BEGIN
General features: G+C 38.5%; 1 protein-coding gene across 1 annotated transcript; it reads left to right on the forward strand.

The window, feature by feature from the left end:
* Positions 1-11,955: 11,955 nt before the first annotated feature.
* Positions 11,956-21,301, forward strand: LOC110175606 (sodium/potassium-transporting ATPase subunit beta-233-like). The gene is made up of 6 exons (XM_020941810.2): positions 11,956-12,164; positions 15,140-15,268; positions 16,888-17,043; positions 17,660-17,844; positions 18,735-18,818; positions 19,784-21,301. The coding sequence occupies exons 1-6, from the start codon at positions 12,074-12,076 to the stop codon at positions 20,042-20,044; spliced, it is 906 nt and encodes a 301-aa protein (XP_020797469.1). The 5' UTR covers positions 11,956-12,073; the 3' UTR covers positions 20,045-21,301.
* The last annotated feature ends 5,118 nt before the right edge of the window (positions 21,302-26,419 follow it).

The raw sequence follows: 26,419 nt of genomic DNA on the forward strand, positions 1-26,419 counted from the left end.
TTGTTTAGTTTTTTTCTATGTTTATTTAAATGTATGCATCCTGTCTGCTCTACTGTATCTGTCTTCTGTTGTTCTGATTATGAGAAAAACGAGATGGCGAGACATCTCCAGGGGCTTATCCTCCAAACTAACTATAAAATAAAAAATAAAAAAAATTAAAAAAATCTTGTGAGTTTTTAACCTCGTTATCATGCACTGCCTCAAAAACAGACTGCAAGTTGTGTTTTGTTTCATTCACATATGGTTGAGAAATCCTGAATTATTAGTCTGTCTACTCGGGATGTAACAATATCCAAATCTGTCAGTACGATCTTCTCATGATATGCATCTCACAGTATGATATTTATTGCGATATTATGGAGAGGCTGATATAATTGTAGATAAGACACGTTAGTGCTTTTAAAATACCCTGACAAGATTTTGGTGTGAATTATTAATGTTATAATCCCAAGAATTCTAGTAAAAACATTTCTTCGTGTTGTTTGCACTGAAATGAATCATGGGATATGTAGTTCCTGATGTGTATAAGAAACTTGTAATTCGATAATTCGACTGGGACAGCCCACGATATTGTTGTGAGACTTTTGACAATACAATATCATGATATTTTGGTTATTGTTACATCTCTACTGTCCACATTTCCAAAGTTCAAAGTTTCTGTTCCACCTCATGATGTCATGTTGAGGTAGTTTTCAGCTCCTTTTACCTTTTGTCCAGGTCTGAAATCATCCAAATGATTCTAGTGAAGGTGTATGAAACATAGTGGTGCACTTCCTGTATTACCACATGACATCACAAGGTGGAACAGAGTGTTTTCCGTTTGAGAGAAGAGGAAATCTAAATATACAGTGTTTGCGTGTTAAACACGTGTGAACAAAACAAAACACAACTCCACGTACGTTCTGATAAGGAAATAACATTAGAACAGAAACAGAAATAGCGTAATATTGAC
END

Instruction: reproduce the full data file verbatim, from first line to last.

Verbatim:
General features: G+C 38.5%; 1 protein-coding gene across 1 annotated transcript; it reads left to right on the forward strand.

The window, feature by feature from the left end:
* Positions 1-11,955: 11,955 nt before the first annotated feature.
* Positions 11,956-21,301, forward strand: LOC110175606 (sodium/potassium-transporting ATPase subunit beta-233-like). The gene is made up of 6 exons (XM_020941810.2): positions 11,956-12,164; positions 15,140-15,268; positions 16,888-17,043; positions 17,660-17,844; positions 18,735-18,818; positions 19,784-21,301. The coding sequence occupies exons 1-6, from the start codon at positions 12,074-12,076 to the stop codon at positions 20,042-20,044; spliced, it is 906 nt and encodes a 301-aa protein (XP_020797469.1). The 5' UTR covers positions 11,956-12,073; the 3' UTR covers positions 20,045-21,301.
* The last annotated feature ends 5,118 nt before the right edge of the window (positions 21,302-26,419 follow it).

The raw sequence follows: 26,419 nt of genomic DNA on the forward strand, positions 1-26,419 counted from the left end.
TTGTTTAGTTTTTTTCTATGTTTATTTAAATGTATGCATCCTGTCTGCTCTACTGTATCTGTCTTCTGTTGTTCTGATTATGAGAAAAACGAGATGGCGAGACATCTCCAGGGGCTTATCCTCCAAACTAACTATAAAATAAAAAATAAAAAAAATTAAAAAAATCTTGTGAGTTTTTAACCTCGTTATCATGCACTGCCTCAAAAACAGACTGCAAGTTGTGTTTTGTTTCATTCACATATGGTTGAGAAATCCTGAATTATTAGTCTGTCTACTCGGGATGTAACAATATCCAAATCTGTCAGTACGATCTTCTCATGATATGCATCTCACAGTATGATATTTATTGCGATATTATGGAGAGGCTGATATAATTGTAGATAAGACACGTTAGTGCTTTTAAAATACCCTGACAAGATTTTGGTGTGAATTATTAATGTTATAATCCCAAGAATTCTAGTAAAAACATTTCTTCGTGTTGTTTGCACTGAAATGAATCATGGGATATGTAGTTCCTGATGTGTATAAGAAACTTGTAATTCGATAATTCGACTGGGACAGCCCACGATATTGTTGTGAGACTTTTGACAATACAATATCATGATATTTTGGTTATTGTTACATCTCTACTGTCCACATTTCCAAAGTTCAAAGTTTCTGTTCCACCTCATGATGTCATGTTGAGGTAGTTTTCAGCTCCTTTTACCTTTTGTCCAGGTCTGAAATCATCCAAATGATTCTAGTGAAGGTGTATGAAACATAGTGGTGCACTTCCTGTATTACCACATGACATCACAAGGTGGAACAGAGTGTTTTCCGTTTGAGAGAAGAGGAAATCTAAATATACAGTGTTTGCGTGTTAAACACGTGTGAACAAAACAAAACACAACTCCACGTACGTTCTGATAAGGAAATAACATTAGAACAGAAACAGAAATAGCGTAATATTGAC